Stories: Ups and Downs

As I mentioned earlier, when I first came here I thought that the industry had died because there was no more raw material and they had to give it up. But such was not the case. If Rosendale cement were made today there’d be none better in the world for brick and stone masonry, if it’s used in a thin layer. The masons loved it. They would put it on their trowel, turn the trowel upside down, or slice the cement onto a brick and hold the brick upside down. The cement was so adhesive that it wouldn’t slide off and drop to the ground. They loved it. But if Rosendale cement is used in a mass, in concrete, it takes forever to set. It won’t harden fast enough. When skyscrapers began to be built in New York City — and the Flatiron Building was the first, about 1900 — they’d pour a cement floor with Rosendale cement and it would take four to six weeks for that cement to get to full strength before they could go up another floor. But the contractors were in a hurry and didn’t want to wait that long.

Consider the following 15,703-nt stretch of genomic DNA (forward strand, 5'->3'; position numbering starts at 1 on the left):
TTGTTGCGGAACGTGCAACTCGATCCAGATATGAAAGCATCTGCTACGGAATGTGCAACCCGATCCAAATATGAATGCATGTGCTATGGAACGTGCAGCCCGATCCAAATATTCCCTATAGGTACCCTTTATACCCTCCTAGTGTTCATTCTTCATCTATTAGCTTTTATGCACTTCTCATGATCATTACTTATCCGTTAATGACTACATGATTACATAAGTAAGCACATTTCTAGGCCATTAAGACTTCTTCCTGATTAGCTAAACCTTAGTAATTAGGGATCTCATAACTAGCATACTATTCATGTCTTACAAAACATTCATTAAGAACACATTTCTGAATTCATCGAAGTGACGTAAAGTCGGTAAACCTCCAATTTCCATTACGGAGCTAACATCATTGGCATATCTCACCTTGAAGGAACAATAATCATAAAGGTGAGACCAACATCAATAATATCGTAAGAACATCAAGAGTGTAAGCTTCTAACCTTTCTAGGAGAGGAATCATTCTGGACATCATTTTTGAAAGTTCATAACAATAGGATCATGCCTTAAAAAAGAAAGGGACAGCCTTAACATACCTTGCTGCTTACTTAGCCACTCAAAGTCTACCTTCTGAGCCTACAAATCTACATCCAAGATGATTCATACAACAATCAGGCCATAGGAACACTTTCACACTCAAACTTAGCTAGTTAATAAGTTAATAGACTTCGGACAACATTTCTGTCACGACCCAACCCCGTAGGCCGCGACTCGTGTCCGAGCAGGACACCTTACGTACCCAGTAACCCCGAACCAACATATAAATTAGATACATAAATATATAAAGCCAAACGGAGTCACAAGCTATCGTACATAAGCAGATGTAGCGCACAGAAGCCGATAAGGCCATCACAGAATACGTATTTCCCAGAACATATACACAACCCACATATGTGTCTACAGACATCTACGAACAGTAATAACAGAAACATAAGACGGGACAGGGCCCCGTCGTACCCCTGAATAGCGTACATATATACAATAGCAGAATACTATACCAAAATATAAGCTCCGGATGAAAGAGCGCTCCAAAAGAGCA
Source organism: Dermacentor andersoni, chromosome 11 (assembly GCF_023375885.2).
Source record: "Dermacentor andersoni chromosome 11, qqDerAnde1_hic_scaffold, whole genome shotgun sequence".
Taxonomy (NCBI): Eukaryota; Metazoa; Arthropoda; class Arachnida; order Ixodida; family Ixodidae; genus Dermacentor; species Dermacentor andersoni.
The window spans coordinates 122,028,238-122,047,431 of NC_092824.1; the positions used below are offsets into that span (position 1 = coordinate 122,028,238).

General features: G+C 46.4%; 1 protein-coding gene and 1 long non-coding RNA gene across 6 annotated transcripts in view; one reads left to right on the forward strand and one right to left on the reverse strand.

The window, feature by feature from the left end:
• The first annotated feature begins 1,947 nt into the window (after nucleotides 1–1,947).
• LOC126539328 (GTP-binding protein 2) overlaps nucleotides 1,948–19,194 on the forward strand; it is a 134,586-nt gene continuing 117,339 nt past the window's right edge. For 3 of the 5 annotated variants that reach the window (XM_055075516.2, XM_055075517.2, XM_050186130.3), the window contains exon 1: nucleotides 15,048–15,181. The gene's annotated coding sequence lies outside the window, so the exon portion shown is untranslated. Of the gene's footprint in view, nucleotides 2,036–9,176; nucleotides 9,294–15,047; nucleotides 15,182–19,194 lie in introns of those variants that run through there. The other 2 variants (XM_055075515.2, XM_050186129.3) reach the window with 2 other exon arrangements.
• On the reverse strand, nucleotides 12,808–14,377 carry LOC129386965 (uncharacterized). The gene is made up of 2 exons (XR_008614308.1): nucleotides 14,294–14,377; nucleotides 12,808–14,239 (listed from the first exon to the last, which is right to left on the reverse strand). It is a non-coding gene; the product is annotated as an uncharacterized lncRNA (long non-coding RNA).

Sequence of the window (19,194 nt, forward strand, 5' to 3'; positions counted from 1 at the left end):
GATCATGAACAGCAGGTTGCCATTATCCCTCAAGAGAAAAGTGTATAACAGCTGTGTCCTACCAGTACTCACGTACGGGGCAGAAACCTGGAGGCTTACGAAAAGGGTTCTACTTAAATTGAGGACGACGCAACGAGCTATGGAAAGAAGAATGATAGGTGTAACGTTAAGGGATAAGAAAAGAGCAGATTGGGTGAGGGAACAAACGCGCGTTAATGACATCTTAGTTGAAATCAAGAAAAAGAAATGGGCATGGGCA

Meanwhile, the process of making Portland cement — mixing limestone, clay, shale, magnesium, and other chemical additives — was discovered in England in 1890. When the contractors in this country heard of this new Portland cement which would harden in only 24 hours they all wanted it. So the Rosendale cement industry tried to make Portland cement with this new process but it didn’t work. There’s something inherent in Rosendale limestone which precluded it and, try as they would, they couldn’t make Portland cement out of Rosendale limestone. But there was a limestone deposit discovered in eastern Pennsylvania, near Bethlehem, which was conducive to making Portland cement. And when they started making Portland cement in Pennsylvania they stole the market! All the contractors wanted the new style, fast-setting Portland cement.